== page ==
there used to be an old man, a Holocaust survivor, across the hall from me - poor guy got blinded at the tender age of 9 when a camp guard at Bergen-Belsen hit him so hard in the head with a rifle butt that it tore both of his optic nerves practically to the breaking point - he can barely see anything now. i used to invite him over for breakfast and dinner all the time and listen to his stories, and i'd make him blueberry waffles or a jalapeño omelet (his favorite) while he'd talk about the few years before, the family he can remember from before kindly strangers found him and took him in as their own (they stayed together, though they came to America, after the war). then one day his daughter came to visit - she barely paid any attention to the guy, was extremely neglectful, though I went over and cleaned his apartment for him all the time and provided most of the man's company and a good portion of his food - he introduced me to her, when I was on my way out to another audition, and she flipped out. stuck her poor dad in a nursing home. she said it'd be better for him. sometimes i write to him, in that fucking charnel house for the elderly that his oh-so-loving daughter put him in. he hasn't written back.
Most people are surprised to know how many Jewish Hitlers there are, but it makes sense when you think about it. Most people with German accents in Hollywood are Jews, and Jews also tend to have an abiding interest in the Holocaust, for obvious reasons. There are other factors that make it appealing. Some Jews like to demonize a man who did so much to demonize them. Others know that they're much less likely to be automatically labeled anti-semites than the rest of us. Still, when Noam and Josh and the others go home for Passover and have to explain to their families over and over why they choose to do what they do, that takes courage, and courage, more than anything, is what defines a Hitler.
A HUNGRY MOUTH
The first-time Hitlers always screw up at some point during filming. It's usually nerves, and it happens to everybody. "Heil"ing so hard you dislocate your shoulder, tripping and knocking over a craft service table, even accidentally getting coffee all over the uniform.
We tell them it's all part of the job, that it's no big deal. We tell them that even the Hitler in Indiana Jones and the Last Crusade was so nervous that on the first take, he signed the diary with his real name in big looping script. Normally it wouldn't have been so bad, but that was the only copy of the Grail Diary at the time, and the prop department was furious. They finally just replaced the front page with a mock-up made from some PA's day planner; you can tell if you watch for it.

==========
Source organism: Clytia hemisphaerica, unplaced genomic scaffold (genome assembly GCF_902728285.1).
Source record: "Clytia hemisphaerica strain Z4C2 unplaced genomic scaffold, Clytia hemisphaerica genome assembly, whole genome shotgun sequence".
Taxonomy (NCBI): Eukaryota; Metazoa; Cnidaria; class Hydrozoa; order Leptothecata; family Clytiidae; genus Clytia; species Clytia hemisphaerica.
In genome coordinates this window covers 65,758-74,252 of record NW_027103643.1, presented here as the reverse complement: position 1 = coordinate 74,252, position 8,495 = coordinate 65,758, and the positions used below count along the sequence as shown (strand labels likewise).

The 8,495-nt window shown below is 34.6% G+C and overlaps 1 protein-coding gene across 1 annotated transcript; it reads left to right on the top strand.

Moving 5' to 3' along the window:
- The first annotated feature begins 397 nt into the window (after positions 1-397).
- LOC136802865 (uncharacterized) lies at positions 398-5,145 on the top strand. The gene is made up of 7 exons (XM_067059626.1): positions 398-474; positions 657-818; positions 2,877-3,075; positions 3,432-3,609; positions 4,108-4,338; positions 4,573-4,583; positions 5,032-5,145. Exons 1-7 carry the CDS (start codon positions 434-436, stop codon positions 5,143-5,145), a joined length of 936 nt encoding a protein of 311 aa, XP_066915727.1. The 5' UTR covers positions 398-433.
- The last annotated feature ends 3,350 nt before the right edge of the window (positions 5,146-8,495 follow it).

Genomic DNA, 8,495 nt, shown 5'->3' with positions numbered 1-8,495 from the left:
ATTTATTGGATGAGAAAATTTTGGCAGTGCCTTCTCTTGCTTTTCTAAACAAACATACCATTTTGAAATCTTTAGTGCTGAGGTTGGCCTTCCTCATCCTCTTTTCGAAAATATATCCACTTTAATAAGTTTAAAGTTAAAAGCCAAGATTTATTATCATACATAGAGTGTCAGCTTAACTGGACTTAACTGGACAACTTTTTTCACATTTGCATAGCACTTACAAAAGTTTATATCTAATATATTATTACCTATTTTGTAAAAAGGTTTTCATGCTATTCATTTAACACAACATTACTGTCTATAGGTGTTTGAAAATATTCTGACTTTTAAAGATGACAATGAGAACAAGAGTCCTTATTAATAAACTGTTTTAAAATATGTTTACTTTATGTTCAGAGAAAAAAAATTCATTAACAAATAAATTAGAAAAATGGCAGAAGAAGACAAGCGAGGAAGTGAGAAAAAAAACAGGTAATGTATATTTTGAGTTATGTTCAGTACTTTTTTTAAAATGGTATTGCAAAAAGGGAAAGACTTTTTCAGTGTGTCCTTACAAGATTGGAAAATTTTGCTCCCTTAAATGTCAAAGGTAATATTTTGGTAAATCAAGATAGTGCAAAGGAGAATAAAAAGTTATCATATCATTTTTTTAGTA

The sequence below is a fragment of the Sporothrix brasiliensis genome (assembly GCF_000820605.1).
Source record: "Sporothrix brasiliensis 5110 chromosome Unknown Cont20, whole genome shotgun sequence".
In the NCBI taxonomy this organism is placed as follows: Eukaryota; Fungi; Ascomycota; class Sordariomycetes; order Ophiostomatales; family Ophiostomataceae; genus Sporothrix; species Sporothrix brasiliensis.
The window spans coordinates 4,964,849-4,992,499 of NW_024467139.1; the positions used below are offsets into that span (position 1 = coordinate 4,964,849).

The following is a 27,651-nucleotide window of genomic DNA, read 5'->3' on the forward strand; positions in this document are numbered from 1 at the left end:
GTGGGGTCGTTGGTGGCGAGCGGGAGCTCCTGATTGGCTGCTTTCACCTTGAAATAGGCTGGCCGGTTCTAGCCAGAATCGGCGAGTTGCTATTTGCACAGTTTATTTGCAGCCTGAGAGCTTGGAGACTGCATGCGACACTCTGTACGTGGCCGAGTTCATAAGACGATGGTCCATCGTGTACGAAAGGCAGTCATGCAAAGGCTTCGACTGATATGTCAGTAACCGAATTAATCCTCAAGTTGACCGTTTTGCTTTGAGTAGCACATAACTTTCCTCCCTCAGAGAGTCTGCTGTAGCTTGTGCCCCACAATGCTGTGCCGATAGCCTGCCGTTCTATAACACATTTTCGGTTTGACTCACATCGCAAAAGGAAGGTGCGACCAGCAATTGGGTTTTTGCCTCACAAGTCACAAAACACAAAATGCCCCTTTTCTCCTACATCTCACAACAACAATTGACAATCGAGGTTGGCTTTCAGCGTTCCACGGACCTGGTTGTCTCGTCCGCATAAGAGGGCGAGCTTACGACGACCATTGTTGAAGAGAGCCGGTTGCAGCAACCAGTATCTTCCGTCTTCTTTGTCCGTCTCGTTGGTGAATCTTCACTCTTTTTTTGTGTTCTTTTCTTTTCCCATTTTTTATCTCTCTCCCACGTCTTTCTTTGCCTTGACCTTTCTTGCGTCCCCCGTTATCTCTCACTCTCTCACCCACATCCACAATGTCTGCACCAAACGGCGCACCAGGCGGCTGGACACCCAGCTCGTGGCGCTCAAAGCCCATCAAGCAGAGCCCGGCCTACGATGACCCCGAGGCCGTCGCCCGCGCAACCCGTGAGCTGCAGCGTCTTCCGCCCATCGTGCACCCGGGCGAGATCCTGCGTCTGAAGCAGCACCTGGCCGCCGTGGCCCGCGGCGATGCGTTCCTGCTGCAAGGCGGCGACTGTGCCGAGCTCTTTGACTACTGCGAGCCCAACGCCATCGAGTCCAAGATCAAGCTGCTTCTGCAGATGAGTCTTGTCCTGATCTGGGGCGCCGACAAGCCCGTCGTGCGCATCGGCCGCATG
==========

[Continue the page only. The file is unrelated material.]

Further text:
If even that doesn't cheer them up, we tell them about the time Fred met Larry David.
no work for a few months, now. Luigi's had to let me go. They say it was just slow business, but I knew the truth. I'd been zoning out more and more. On my last day a couple ordered and I answered them in fluent German. I haven't spoken German since high school, except on set.
I'm starting to lose track of time. I saw a newspaper that said it was Thursday, last I remember it was Sunday.
Have I been going to sleep earlier each night?
Have I been being Hitler longer?
Prince of PURRsia
One day, almost two years ago, a young man came to me, my next door neighbor's son-in-law. I had shaved the mustache and slicked the front-lock back. Now I was just another tenant in the building who picked up the mail and took out his garbage. The young man was anxious and jittery, talking about the access to the beach. At last, he worked himself up to why he wanted to meet me.
"I hear you're a Hitler," he said.
"I am," I replied.
"Can you teach me to be a Hitler?" he asked.
"To be a Hitler, you must understand Hitler," I replied.
"Show me," he said.
I looked him over. He had the look, certainly. With coaching, he could perhaps learn the voice and the mannerisms. But was he truly a Hitler?
"Come with me," I said.
I took him to the local pizzeria. The menu was old and falling off the wall. We ordered a simple medium pepperoni pizza. We waited over half an hour for it to arrive. There was a "C" in the window, and we were never so much as offered a price deduction. Our cheese was runny, the dough was soggy, and the pepperoni was burnt. The cheese and red peppers shakers were nearly empty, and the openings were clogged. I pointed out to him the other people in the restaurant.
"You see these other people?" I asked. "They're all having the same experience as you and I, and they all believe it is your fault."
"Why?" he responded. "I do not own the restaurant."
"That is incorrect," I said. "You have told them all this is the best restaurant in Hollywood."
"But it isn't," he said.
"But they believe you have said it is," I said. "And because they believe you said it is, even though you didn't say that, it is to you, as well."
"But the service is abysmal, the food is disgusting, and the cleanliness is criminal," he said.
"But they believe you have said it is not. So you have, but you have an answer to that," I said.
"What?" he asked.
"The owner is a Jew, or perhaps a gypsy or a homosexual or a Pole. They are swarthy. I would say gypsies," I replied.
"I don't understand," he said.
"Then you will never be a Hitler," I replied.
Last summer, I heard from him. He had accepted a job in marketing with a vitamin supplement manufacturer. He has a home in Woodland Hills, an SUV and his first child on the way, a girl. He ought to be happy, but he intimates he is not sure. Meanwhile, I pay more rent than I can afford on a studio apartment in Hollywood and eat chili mac as I fall asleep on my couch in front of Craig Ferguson. But I am a Hitler.
The road less travelled.